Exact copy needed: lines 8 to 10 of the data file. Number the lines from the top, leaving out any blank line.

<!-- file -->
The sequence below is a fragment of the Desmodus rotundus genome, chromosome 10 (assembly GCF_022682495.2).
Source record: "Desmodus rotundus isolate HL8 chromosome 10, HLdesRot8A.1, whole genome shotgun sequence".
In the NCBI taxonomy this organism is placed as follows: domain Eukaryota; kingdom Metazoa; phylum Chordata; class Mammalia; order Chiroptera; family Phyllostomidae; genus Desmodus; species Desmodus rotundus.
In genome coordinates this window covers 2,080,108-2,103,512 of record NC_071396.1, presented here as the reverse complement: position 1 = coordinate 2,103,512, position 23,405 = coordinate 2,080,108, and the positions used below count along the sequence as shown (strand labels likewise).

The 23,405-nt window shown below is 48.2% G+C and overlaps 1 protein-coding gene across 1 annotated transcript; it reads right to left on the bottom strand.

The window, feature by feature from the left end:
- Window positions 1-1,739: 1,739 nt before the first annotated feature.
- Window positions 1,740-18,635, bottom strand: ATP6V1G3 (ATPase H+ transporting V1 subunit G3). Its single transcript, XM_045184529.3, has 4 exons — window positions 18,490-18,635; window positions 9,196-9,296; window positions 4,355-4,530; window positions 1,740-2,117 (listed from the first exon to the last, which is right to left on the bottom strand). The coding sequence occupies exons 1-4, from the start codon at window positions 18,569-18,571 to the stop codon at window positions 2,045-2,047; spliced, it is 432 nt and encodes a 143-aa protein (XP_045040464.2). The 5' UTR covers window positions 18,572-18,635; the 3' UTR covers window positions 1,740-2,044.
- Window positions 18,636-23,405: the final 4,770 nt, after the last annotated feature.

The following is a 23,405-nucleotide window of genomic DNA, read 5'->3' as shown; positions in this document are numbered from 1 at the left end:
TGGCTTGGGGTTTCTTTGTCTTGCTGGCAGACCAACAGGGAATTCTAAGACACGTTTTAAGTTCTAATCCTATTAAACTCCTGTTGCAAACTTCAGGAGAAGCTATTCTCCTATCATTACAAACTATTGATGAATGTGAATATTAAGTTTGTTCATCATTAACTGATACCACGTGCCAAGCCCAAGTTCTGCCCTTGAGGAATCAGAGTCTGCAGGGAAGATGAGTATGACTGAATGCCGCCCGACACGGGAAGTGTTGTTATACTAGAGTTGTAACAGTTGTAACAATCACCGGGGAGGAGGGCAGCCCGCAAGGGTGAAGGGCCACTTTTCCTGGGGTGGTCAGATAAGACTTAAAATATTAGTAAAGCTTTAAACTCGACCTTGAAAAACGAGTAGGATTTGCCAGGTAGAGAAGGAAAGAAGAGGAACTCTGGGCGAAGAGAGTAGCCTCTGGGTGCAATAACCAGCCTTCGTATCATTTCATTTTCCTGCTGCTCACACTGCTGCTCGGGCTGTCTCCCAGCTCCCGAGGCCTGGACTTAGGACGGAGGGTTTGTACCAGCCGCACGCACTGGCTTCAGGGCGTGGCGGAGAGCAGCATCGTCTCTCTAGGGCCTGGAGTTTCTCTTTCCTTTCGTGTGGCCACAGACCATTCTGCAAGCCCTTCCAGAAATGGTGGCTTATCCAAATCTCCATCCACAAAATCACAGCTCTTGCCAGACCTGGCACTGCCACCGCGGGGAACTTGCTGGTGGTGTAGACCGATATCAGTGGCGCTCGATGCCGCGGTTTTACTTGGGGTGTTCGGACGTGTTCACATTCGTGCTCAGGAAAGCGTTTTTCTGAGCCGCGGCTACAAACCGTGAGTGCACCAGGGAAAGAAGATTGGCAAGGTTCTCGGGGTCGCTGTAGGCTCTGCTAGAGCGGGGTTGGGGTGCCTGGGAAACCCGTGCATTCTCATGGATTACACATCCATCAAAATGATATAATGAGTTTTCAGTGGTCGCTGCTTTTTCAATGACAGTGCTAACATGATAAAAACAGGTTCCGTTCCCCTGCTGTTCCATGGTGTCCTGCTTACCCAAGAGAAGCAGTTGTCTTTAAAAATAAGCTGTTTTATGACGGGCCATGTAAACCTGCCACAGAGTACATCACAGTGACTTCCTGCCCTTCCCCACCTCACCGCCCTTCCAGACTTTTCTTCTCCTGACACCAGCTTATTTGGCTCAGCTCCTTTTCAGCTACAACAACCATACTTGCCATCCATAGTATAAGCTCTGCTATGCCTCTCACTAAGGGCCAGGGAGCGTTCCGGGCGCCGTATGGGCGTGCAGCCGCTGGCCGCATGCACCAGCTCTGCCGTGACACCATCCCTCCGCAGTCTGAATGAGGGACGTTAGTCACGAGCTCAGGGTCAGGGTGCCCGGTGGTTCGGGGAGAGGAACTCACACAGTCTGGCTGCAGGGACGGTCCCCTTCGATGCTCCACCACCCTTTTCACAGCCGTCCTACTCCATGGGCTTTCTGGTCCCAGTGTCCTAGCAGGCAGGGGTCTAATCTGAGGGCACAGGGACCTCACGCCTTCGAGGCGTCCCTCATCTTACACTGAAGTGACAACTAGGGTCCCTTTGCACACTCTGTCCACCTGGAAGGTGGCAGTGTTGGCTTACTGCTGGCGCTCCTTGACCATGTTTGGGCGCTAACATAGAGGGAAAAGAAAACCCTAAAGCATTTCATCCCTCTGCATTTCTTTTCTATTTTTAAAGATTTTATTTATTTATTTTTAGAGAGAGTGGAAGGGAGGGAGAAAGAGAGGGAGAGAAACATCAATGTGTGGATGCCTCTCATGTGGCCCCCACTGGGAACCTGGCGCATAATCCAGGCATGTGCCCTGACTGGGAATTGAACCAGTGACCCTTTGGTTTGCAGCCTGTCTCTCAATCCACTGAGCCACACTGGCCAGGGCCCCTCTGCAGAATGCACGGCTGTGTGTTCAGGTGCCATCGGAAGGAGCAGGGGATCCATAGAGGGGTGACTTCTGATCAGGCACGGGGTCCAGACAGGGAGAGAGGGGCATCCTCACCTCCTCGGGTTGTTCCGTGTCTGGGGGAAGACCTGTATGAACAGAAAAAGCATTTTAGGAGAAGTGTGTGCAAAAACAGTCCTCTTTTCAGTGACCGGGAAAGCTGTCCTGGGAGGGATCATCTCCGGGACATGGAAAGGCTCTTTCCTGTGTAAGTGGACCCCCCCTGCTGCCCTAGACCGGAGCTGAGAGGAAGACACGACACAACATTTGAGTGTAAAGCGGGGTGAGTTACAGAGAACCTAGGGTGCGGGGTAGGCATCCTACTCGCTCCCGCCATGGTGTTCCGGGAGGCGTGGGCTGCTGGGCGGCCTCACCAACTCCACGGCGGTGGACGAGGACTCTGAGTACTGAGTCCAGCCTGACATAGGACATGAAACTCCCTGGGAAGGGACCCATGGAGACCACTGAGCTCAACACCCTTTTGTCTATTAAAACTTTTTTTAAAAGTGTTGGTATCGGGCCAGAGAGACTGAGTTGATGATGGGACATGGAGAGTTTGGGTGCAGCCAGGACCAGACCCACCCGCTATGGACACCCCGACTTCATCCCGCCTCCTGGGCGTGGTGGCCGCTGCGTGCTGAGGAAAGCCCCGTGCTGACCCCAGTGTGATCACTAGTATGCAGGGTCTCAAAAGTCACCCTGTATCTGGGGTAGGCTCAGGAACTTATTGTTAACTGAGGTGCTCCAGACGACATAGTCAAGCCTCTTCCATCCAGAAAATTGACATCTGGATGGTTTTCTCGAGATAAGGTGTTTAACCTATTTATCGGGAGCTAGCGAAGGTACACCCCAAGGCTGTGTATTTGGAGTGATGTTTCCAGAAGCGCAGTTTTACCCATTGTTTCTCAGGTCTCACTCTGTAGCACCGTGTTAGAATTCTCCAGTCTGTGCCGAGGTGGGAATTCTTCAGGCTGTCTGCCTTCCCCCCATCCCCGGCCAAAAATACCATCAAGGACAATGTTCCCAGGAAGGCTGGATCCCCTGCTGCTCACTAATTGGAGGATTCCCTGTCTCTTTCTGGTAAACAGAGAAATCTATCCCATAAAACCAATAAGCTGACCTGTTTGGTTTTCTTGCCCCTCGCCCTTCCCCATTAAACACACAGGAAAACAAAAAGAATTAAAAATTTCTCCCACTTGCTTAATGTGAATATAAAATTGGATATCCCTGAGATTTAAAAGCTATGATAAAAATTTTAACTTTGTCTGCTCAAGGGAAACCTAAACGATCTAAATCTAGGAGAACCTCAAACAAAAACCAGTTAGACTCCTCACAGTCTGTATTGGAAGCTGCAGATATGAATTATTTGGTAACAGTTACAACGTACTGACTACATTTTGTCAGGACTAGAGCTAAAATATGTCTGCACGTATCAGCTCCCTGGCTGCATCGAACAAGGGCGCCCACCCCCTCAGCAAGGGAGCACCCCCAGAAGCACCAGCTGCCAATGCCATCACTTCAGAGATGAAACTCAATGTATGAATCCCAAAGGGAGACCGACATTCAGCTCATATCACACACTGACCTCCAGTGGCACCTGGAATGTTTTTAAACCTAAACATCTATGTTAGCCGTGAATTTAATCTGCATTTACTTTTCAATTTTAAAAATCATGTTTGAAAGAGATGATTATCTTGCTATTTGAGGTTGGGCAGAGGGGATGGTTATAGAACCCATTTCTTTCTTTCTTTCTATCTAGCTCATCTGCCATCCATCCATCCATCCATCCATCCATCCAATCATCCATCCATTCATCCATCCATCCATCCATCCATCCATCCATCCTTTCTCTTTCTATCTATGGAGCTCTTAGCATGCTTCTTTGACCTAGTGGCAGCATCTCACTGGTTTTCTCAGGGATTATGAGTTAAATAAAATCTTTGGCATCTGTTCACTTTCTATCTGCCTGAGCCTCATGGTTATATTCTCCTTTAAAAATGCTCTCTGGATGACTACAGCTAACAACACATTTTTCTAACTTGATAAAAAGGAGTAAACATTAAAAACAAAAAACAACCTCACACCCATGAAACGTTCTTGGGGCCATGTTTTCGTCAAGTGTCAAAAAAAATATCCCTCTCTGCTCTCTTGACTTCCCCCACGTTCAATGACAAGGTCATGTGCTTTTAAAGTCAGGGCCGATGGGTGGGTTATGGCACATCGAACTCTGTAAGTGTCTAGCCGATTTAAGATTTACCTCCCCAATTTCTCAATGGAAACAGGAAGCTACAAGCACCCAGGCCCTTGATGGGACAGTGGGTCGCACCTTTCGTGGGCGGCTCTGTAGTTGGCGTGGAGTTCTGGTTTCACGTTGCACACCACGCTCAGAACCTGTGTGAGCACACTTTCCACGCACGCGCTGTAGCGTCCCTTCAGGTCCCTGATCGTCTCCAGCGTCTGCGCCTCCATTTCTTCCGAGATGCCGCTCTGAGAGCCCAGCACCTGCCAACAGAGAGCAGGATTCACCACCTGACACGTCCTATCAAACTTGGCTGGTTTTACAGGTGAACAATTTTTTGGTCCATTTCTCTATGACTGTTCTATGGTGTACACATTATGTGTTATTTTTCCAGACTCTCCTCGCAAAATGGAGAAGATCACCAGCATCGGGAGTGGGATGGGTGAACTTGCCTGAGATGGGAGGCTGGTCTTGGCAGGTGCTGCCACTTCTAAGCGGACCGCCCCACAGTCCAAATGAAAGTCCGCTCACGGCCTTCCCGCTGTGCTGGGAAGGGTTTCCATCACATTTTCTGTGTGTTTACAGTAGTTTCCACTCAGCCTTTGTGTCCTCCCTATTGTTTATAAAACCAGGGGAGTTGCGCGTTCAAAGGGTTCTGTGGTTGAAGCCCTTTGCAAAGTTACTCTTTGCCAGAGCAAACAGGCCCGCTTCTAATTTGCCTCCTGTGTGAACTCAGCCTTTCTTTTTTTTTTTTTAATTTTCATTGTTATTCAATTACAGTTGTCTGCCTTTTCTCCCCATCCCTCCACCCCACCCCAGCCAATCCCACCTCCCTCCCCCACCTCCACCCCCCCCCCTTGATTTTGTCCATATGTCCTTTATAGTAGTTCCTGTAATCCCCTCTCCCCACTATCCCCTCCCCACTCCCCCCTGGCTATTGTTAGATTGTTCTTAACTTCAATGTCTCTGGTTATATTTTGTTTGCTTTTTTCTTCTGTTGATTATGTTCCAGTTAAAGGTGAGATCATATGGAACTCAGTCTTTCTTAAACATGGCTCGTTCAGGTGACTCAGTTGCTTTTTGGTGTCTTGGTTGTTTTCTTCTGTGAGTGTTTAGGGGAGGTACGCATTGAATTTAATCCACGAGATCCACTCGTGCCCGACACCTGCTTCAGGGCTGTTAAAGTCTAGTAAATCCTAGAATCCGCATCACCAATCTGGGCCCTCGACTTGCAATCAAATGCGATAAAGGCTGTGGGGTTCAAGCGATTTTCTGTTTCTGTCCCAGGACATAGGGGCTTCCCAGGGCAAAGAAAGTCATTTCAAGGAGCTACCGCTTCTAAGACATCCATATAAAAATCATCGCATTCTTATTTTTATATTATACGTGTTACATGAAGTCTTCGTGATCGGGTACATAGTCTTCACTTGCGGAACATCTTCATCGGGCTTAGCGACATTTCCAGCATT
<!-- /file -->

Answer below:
- Window positions 1,740-18,635, bottom strand: ATP6V1G3 (ATPase H+ transporting V1 subunit G3). Its single transcript, XM_045184529.3, has 4 exons — window positions 18,490-18,635; window positions 9,196-9,296; window positions 4,355-4,530; window positions 1,740-2,117 (listed from the first exon to the last, which is right to left on the bottom strand). The coding sequence occupies exons 1-4, from the start codon at window positions 18,569-18,571 to the stop codon at window positions 2,045-2,047; spliced, it is 432 nt and encodes a 143-aa protein (XP_045040464.2). The 5' UTR covers window positions 18,572-18,635; the 3' UTR covers window positions 1,740-2,044.
- Window positions 18,636-23,405: the final 4,770 nt, after the last annotated feature.

The following is a 23,405-nucleotide window of genomic DNA, read 5'->3' as shown; positions in this document are numbered from 1 at the left end: